Reflections as We Move Into the Final Stages

We’re coming around to the homestretch of the Digital Scholarship Internship, and as we move into the final stages of the program, I can’t help but feel the need to reflect. Over the course of the summer, we’ve done numerous readings, workshopped tools and methodologies, critiqued and learned from individual projects which used them, and put these lessons into practice on a small scale in an effort to amass skills for a culminating project. But rewind back a bit more to before this phase of the internship, and what were we doing then? Let us go back in time to the first few weeks of the DSI.

In the beginning stages of the internship, we dedicated a lot of time to figuring out exactly what the Digital Humanities were. A LOT of time. We thoroughly examined readings upon readings and combed through blog posts upon blog posts in an attempt to answer the standing question of what constitutes digital scholarship. What are the Digital Humanities? (What is the Digital Humanities?) *cue painful memories of utter confusion and anxiety about whether or not to use “is” or “are” when discussing THE Digital Humanities* Are scholars simply putting a name on something which would one day be the standard? Is defining it as a discipline or practice redundant? Was it a digital take on the humanities or a humanist take on the digital? What qualifies as scholarship? Since a huge portion of what makes the Digital Humanities THE Digital Humanities is the facilitation of the exchange of information and peer review, accountability and validity also become increasingly important. (Let’s face it, it’s a lot harder to get published in a journal or to publish a book than it is to purchase a url and call it a project or exploration) So what is up? And where do we fit as some undergraduates trying to navigate the field and create good work in such a short amount of time?

Throughout the summer, we’ve taken a number of pauses in order to stop and go back to the concept of what constitutes digital scholarship. We’ve looked at a great deal of projects, analyzing and critiquing their methodology and execution in an effort to learn from the mistakes and successes in order to make our own project as useful and productive as possible. Of course many of our critiques tended to fall into the category of consumer-side failures, such as browsing capability and its effect on the user’s experience with the site, presentation and aesthetic, usefulness or applicability of the material, etc. In our exploration, we unfortunately did not see any projects quite as dynamic as that which we hope to create. Most of the projects had singular focuses (foci?) and used one methodology or tool to make an argument about one small thing. For one thing, our project is seeded in the archival collection of one man and his wife (a not so popular name in history, I must add) a characteristic which inherently makes one ask the purpose of studying the collection so closely. Last year’s interns’ work dealt with a widely applicable and or at least recognizable topic pertaining to American history, as it was research related to a collection of Native American literature. Our collection is quite different, making part of the challenge of our project proving the value and the importance of the subject of the collection in question. Why should we care about Edward Hitchcock? If he were really that important, wouldn’t we know his name already? Wouldn’t the world? Each of us has a different idea about what makes the collection and more importantly the man important, and consequently we all have different ideas and different strategies for how to sell him.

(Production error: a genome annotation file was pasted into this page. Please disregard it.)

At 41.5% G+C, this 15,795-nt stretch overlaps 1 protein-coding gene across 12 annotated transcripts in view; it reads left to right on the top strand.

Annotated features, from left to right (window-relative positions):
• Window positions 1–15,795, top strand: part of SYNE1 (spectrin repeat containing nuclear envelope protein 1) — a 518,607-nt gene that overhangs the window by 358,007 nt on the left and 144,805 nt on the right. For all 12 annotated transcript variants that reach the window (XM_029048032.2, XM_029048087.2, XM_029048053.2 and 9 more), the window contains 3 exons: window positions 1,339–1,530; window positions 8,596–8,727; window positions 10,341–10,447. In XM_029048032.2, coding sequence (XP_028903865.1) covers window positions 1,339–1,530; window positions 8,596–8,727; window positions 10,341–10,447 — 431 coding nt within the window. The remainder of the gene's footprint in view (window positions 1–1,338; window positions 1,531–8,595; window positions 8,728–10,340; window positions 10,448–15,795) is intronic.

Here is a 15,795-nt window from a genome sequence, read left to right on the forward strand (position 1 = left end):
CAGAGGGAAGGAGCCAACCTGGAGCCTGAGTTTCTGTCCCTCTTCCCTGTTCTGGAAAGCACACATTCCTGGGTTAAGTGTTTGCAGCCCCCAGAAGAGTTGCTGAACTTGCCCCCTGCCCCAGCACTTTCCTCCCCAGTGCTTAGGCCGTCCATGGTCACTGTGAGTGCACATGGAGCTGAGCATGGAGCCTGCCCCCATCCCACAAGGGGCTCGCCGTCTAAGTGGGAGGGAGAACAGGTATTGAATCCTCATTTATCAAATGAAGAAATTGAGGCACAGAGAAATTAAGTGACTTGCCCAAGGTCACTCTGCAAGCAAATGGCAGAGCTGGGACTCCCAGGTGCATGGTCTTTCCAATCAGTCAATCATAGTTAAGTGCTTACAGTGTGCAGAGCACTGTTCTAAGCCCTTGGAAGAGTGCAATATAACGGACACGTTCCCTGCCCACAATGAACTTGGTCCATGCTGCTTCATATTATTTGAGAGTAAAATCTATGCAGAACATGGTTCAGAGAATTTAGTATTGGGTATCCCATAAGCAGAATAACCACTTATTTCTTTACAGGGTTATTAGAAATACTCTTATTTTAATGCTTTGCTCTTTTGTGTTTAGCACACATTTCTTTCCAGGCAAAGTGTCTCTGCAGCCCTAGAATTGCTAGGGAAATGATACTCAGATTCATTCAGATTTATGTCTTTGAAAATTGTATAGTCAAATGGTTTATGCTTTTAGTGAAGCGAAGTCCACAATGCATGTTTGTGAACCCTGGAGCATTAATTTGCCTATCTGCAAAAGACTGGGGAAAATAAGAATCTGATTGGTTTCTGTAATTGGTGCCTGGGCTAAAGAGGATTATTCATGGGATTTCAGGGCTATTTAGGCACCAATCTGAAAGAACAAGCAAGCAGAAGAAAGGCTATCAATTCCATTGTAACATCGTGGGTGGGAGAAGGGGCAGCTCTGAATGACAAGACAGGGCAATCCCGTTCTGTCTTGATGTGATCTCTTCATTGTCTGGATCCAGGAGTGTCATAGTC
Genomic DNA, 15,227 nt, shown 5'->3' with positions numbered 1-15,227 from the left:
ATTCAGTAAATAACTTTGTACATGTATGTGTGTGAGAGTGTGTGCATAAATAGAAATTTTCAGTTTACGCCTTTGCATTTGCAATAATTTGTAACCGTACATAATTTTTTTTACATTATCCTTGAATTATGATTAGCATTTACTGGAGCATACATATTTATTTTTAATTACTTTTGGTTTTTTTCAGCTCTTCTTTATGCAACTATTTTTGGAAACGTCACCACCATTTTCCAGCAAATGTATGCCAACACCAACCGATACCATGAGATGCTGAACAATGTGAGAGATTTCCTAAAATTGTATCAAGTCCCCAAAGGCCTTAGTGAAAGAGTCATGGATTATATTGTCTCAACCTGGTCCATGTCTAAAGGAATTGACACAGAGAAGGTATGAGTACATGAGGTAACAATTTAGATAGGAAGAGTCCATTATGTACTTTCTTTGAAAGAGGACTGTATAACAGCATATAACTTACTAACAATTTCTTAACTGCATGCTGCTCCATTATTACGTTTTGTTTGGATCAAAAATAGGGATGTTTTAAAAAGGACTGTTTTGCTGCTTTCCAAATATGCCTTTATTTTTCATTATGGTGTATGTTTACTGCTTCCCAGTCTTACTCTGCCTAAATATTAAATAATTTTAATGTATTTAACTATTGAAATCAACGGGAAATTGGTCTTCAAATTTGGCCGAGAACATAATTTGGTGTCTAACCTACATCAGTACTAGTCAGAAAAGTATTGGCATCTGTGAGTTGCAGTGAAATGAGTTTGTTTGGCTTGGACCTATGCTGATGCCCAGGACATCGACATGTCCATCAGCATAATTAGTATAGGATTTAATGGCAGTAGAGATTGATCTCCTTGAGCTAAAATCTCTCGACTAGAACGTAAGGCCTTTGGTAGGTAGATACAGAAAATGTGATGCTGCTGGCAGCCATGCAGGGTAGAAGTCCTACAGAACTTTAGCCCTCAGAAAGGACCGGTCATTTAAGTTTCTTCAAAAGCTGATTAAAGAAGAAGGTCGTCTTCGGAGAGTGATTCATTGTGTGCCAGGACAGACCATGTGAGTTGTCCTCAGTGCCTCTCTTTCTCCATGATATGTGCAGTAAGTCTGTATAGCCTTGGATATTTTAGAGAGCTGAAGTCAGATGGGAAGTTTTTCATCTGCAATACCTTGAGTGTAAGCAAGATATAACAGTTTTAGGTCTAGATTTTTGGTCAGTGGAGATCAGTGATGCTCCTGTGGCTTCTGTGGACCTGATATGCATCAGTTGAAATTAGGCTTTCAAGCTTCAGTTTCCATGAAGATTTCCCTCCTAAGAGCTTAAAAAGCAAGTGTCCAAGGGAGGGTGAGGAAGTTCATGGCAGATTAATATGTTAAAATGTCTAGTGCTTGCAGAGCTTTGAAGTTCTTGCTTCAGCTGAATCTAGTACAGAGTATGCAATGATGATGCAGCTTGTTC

Many of the projects which we’ve looked at already dealt with much larger but much more universal concepts. For example, visualizing the distribution of wealth in the United States is very admirable and relevant project given the intellectual moment in which we live. People are becoming more and more aware and vocal about social and economic inequality and injustice. Hence studying how such inequalities physically and geographically play out in our society makes for a project whose value is rather hard to dispute. Additionally, making a project solely visualizing these disparities can serve as a standalone project, which many of the projects we looked at did. However as I said, Hitchcock isn’t exactly a household name, so we bear the burden of telling a story to our audience as we make an argument about the story, which the average man or woman will probably not know. In a way the four different aspects of Hitchcock’s life which we hope to analyze tell this story, giving body and a narrative to what may otherwise come off as a snazzy book report on some scientist who lived at some point and did some things. For this reason, I must say that I have yet to encounter a project that does something very close even in principle to what we how to put into practice.